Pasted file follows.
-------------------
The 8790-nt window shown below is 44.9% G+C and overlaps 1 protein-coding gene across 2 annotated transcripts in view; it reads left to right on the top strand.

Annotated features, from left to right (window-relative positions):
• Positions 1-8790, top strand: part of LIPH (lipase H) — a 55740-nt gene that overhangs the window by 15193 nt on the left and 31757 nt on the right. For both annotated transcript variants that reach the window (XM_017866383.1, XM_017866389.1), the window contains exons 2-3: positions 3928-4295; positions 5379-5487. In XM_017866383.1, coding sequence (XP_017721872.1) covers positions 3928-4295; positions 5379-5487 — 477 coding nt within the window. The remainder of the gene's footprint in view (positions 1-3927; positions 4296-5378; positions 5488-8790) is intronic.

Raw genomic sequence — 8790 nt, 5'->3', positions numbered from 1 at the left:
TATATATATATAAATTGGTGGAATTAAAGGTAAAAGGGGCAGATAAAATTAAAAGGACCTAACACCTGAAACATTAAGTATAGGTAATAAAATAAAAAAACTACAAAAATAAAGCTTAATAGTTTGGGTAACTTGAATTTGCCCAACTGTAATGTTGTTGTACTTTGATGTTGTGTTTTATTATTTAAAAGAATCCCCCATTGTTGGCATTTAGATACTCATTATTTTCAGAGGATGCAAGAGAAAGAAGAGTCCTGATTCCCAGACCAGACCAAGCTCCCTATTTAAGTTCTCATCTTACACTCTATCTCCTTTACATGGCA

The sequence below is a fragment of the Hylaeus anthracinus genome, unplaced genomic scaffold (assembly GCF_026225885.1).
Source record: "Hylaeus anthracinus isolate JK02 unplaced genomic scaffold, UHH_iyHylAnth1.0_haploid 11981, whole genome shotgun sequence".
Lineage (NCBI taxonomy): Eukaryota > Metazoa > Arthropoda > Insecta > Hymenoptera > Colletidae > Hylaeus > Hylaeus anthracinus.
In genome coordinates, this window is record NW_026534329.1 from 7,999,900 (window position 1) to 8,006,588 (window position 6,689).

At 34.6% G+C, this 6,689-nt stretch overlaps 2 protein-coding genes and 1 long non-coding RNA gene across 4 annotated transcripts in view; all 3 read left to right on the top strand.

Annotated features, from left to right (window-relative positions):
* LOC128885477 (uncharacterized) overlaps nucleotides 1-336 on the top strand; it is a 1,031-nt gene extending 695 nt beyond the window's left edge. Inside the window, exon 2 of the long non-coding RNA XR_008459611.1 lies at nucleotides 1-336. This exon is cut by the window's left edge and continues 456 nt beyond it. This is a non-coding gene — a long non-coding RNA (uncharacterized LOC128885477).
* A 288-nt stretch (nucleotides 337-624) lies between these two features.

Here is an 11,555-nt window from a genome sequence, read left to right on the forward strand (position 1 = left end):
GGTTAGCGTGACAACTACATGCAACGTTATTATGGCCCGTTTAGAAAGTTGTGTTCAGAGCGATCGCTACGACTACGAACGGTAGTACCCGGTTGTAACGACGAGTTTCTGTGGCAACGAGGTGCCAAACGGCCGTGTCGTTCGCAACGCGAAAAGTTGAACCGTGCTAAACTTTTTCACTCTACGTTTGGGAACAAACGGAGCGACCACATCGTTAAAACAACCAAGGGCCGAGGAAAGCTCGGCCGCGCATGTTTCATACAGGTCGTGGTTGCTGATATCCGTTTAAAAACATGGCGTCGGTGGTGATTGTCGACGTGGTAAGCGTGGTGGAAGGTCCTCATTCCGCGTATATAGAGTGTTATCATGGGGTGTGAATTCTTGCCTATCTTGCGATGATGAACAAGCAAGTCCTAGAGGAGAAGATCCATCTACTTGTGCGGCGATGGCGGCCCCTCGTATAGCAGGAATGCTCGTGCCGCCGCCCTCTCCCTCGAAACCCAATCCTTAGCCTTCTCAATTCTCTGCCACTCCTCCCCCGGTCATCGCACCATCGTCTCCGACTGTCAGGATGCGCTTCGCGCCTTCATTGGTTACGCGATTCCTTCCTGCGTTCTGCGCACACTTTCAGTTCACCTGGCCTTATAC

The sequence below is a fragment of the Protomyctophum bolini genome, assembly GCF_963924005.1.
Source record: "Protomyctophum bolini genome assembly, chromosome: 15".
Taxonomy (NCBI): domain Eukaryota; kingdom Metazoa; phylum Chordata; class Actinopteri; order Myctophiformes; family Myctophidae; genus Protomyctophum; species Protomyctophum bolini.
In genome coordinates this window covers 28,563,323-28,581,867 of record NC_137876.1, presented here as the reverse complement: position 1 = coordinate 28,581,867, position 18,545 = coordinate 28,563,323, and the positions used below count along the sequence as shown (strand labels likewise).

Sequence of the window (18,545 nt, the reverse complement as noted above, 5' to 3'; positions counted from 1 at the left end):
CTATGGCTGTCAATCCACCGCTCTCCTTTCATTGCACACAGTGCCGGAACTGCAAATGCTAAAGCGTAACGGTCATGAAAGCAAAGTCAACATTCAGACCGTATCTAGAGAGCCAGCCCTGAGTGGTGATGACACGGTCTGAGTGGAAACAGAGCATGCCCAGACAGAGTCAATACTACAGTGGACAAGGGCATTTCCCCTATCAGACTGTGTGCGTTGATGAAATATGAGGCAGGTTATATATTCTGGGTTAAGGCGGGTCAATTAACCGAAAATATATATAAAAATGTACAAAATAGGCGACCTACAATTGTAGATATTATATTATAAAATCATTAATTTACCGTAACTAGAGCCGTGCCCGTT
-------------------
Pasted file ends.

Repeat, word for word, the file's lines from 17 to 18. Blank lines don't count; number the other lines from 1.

Source record: "Protomyctophum bolini genome assembly, chromosome: 15".
Taxonomy (NCBI): domain Eukaryota; kingdom Metazoa; phylum Chordata; class Actinopteri; order Myctophiformes; family Myctophidae; genus Protomyctophum; species Protomyctophum bolini.